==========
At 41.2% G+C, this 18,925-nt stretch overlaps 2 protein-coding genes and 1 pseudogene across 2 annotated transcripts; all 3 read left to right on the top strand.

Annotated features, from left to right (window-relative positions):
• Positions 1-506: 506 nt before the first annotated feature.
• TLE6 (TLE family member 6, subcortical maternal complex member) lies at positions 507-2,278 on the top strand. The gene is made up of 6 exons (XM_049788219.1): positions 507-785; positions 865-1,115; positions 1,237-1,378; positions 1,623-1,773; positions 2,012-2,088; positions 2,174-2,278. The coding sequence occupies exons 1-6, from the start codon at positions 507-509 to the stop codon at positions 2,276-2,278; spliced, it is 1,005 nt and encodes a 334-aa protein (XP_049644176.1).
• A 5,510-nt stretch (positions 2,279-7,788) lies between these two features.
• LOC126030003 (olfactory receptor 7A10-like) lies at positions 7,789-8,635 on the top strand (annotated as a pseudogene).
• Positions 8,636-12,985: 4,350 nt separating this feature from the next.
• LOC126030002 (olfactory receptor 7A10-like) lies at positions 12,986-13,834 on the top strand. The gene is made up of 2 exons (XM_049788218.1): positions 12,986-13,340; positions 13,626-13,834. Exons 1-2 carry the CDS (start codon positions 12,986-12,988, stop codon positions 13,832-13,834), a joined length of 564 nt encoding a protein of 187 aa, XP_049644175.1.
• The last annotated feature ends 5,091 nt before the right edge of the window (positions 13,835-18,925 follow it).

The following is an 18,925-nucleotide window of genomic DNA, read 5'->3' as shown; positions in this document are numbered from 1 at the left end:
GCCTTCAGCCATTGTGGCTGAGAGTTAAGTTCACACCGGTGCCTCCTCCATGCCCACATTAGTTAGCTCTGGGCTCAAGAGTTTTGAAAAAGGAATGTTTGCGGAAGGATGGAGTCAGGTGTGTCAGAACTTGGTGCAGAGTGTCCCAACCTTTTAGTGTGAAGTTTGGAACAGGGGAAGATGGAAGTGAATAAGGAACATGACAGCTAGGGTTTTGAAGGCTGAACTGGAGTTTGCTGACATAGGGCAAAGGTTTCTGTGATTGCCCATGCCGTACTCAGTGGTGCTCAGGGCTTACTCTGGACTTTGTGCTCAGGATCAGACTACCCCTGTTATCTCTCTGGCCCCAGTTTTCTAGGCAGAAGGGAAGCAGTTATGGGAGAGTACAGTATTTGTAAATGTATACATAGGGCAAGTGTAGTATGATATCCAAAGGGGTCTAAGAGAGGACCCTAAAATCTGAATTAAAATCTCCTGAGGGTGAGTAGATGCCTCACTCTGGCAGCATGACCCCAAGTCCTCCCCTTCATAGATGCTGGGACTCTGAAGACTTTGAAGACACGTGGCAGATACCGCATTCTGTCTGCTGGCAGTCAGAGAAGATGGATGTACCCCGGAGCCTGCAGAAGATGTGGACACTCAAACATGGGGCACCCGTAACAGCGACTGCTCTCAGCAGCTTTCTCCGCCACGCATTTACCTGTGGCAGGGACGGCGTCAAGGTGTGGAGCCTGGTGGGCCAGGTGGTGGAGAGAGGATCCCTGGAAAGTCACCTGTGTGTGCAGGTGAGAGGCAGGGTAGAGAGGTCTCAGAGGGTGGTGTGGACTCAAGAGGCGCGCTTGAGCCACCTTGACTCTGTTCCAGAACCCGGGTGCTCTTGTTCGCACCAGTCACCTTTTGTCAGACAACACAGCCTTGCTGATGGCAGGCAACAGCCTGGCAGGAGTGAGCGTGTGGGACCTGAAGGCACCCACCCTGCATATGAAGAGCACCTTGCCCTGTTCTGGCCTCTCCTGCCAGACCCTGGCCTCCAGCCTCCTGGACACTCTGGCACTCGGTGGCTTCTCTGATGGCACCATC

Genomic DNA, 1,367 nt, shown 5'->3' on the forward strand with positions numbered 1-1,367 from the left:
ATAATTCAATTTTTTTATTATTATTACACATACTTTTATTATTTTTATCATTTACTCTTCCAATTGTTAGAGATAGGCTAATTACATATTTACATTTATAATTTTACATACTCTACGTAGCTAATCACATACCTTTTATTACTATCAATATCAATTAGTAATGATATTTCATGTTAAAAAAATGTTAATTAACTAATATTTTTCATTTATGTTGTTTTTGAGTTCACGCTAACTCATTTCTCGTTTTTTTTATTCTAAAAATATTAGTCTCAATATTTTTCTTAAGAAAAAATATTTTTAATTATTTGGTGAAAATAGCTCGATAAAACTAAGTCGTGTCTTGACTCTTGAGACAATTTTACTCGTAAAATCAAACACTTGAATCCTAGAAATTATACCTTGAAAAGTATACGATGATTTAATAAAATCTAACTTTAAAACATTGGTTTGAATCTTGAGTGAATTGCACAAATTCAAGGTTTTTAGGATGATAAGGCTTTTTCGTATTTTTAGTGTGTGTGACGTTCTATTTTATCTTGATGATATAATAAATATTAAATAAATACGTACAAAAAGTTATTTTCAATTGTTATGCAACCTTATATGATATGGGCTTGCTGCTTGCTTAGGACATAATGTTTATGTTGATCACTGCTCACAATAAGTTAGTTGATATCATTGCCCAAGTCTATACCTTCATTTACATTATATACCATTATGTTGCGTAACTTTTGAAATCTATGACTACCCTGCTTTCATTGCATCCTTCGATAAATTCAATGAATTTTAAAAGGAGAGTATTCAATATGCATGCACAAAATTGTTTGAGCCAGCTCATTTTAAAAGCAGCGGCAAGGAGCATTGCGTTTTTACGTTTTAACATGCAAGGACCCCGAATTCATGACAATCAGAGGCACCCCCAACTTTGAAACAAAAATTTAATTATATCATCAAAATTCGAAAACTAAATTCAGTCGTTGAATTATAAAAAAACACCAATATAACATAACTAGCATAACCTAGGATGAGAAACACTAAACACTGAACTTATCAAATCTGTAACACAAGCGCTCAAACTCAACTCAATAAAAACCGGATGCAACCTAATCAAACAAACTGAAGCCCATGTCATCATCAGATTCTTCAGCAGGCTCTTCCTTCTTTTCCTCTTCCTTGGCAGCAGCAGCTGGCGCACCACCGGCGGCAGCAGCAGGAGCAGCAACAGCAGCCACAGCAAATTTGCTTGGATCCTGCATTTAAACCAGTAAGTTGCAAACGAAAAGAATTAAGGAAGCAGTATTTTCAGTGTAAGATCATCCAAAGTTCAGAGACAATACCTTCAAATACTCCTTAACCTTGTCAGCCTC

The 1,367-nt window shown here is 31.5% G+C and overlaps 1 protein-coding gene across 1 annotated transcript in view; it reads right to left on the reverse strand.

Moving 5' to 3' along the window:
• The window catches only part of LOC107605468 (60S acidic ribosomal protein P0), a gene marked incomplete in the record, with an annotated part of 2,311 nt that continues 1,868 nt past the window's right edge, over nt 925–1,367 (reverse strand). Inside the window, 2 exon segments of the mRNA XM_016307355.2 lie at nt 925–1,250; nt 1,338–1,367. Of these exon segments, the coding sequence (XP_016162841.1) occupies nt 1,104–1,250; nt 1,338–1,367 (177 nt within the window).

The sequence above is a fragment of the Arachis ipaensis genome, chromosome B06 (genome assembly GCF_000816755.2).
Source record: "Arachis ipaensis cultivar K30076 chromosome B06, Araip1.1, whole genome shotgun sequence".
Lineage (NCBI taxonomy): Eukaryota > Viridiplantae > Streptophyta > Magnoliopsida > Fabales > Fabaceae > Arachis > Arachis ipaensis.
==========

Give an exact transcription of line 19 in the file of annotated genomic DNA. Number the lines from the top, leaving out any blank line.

Lineage (NCBI taxonomy): Eukaryota > Viridiplantae > Streptophyta > Magnoliopsida > Fabales > Fabaceae > Arachis > Arachis ipaensis.